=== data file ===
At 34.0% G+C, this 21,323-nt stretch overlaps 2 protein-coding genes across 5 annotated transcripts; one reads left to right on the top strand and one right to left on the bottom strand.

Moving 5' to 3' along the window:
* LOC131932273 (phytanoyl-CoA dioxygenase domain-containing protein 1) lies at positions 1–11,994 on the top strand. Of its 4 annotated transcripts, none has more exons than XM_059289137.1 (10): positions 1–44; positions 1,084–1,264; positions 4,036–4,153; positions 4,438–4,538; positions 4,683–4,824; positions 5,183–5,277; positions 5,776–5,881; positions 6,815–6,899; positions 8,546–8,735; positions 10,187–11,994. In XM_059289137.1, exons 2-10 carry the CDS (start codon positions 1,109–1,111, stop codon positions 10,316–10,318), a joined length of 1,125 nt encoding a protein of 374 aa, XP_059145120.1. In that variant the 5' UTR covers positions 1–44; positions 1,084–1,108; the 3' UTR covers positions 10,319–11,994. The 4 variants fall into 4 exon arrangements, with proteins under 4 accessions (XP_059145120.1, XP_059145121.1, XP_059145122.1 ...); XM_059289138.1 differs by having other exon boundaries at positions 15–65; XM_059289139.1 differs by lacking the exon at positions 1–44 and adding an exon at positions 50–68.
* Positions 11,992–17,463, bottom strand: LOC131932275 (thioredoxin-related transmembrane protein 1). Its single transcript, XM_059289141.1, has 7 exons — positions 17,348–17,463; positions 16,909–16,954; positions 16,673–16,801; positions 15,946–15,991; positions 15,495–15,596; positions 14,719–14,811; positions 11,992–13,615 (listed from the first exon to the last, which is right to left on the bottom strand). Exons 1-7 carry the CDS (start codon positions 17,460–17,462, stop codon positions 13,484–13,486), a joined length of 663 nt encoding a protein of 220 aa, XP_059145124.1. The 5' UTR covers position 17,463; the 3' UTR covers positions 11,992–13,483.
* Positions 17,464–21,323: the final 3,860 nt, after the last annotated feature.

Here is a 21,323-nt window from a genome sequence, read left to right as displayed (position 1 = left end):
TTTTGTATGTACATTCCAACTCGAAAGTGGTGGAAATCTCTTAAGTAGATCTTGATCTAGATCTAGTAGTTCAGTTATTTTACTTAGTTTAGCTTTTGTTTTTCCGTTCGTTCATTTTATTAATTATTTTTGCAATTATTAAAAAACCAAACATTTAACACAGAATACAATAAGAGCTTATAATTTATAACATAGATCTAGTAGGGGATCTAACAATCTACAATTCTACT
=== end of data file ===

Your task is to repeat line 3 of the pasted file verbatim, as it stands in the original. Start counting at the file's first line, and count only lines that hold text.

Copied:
* LOC131932273 (phytanoyl-CoA dioxygenase domain-containing protein 1) lies at positions 1–11,994 on the top strand. Of its 4 annotated transcripts, none has more exons than XM_059289137.1 (10): positions 1–44; positions 1,084–1,264; positions 4,036–4,153; positions 4,438–4,538; positions 4,683–4,824; positions 5,183–5,277; positions 5,776–5,881; positions 6,815–6,899; positions 8,546–8,735; positions 10,187–11,994. In XM_059289137.1, exons 2-10 carry the CDS (start codon positions 1,109–1,111, stop codon positions 10,316–10,318), a joined length of 1,125 nt encoding a protein of 374 aa, XP_059145120.1. In that variant the 5' UTR covers positions 1–44; positions 1,084–1,108; the 3' UTR covers positions 10,319–11,994. The 4 variants fall into 4 exon arrangements, with proteins under 4 accessions (XP_059145120.1, XP_059145121.1, XP_059145122.1 ...); XM_059289138.1 differs by having other exon boundaries at positions 15–65; XM_059289139.1 differs by lacking the exon at positions 1–44 and adding an exon at positions 50–68.